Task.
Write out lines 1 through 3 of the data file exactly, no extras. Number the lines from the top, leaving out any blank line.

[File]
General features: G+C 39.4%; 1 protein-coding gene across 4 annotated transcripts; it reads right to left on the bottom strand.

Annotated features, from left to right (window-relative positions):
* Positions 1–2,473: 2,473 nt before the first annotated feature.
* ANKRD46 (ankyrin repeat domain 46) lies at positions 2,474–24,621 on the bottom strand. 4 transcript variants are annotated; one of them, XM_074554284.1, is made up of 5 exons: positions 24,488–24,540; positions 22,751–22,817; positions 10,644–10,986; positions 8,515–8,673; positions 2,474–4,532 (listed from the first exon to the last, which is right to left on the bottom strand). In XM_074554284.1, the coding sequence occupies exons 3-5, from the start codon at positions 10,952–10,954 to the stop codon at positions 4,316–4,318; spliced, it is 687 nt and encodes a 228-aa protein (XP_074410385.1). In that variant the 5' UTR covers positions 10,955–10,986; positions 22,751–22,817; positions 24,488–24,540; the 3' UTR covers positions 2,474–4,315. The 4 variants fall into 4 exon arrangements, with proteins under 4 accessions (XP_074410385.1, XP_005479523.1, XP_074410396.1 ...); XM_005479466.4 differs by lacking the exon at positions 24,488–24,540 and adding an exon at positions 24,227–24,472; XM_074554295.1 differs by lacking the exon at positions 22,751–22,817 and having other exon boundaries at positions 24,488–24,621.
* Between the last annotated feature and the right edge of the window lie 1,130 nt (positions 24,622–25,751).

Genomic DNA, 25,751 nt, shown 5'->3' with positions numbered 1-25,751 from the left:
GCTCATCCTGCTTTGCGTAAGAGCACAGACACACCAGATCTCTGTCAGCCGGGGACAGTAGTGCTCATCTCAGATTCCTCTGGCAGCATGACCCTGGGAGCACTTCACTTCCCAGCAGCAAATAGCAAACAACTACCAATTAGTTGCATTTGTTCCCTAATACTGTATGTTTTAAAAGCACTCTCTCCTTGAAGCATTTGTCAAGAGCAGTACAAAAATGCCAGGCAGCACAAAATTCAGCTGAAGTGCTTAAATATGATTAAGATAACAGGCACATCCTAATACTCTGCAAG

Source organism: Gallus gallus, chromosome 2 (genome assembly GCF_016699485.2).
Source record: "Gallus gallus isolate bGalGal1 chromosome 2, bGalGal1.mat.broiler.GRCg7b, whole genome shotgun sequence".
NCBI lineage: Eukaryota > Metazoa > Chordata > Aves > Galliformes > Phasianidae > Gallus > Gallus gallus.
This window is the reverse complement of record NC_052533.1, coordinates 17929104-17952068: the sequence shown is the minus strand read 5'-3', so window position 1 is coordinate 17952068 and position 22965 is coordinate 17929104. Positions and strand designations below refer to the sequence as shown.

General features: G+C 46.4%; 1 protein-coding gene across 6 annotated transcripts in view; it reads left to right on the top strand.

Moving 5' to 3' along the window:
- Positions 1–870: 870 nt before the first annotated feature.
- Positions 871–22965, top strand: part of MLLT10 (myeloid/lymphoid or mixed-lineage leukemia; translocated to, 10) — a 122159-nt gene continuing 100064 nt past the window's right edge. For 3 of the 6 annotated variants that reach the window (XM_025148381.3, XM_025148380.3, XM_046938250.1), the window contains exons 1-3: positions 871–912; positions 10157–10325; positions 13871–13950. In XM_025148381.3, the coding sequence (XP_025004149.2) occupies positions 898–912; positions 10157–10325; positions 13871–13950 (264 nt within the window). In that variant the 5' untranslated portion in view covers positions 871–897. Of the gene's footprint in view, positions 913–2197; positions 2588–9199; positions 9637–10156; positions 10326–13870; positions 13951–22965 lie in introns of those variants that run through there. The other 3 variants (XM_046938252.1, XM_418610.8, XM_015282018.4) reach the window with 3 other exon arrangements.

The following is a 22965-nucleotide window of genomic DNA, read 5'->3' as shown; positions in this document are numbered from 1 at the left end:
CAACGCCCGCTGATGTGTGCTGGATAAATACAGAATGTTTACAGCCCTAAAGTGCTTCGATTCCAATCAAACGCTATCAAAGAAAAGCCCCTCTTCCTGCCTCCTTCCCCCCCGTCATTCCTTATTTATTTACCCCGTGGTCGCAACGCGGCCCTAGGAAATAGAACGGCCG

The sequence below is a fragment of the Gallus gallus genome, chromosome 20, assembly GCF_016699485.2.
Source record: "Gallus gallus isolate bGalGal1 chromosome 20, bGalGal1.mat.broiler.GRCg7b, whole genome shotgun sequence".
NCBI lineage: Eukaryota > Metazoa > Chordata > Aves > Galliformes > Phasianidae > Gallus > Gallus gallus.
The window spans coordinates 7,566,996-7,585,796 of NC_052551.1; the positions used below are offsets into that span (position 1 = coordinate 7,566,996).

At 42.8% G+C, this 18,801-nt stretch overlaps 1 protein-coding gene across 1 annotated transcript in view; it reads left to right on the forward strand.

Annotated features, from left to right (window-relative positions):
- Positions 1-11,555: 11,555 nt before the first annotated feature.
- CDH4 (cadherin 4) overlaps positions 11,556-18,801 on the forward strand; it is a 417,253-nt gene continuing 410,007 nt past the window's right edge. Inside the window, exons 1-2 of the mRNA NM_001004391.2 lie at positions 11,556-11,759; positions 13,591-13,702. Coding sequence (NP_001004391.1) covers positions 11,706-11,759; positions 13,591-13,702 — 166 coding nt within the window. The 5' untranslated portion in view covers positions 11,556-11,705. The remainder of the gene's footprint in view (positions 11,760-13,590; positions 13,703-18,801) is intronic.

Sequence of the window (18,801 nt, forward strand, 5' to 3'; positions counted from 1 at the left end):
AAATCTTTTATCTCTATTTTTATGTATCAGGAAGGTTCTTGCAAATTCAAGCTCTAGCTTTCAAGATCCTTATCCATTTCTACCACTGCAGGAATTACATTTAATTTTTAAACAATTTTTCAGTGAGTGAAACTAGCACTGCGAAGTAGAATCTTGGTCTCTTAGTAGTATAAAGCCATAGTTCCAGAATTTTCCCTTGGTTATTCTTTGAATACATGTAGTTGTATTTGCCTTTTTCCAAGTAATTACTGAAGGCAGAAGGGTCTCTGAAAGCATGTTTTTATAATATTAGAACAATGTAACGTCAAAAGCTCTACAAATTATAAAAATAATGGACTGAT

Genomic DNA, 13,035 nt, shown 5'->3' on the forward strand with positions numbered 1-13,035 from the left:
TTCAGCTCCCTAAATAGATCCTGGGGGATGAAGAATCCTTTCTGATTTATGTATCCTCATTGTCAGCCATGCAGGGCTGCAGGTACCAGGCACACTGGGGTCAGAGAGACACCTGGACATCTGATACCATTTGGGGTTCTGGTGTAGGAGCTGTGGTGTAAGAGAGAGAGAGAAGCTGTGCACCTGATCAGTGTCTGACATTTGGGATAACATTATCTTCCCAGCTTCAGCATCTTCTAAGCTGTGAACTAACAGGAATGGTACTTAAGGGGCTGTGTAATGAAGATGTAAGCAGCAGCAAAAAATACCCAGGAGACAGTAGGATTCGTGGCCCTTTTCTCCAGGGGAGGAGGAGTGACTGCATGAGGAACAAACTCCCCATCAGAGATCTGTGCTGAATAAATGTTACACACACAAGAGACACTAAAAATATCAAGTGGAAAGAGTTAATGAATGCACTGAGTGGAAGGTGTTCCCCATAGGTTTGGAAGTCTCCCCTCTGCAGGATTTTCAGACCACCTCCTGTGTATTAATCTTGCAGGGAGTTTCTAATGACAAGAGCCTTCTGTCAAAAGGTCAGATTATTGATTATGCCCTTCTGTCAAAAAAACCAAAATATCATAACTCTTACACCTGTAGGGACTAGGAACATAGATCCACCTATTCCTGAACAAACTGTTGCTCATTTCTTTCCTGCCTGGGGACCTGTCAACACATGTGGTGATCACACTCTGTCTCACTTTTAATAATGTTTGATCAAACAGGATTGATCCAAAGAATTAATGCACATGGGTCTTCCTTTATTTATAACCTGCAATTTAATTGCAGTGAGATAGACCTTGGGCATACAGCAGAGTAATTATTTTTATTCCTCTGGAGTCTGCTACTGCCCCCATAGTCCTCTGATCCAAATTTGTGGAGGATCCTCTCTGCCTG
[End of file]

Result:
General features: G+C 39.4%; 1 protein-coding gene across 4 annotated transcripts; it reads right to left on the bottom strand.

Annotated features, from left to right (window-relative positions):
* Positions 1–2,473: 2,473 nt before the first annotated feature.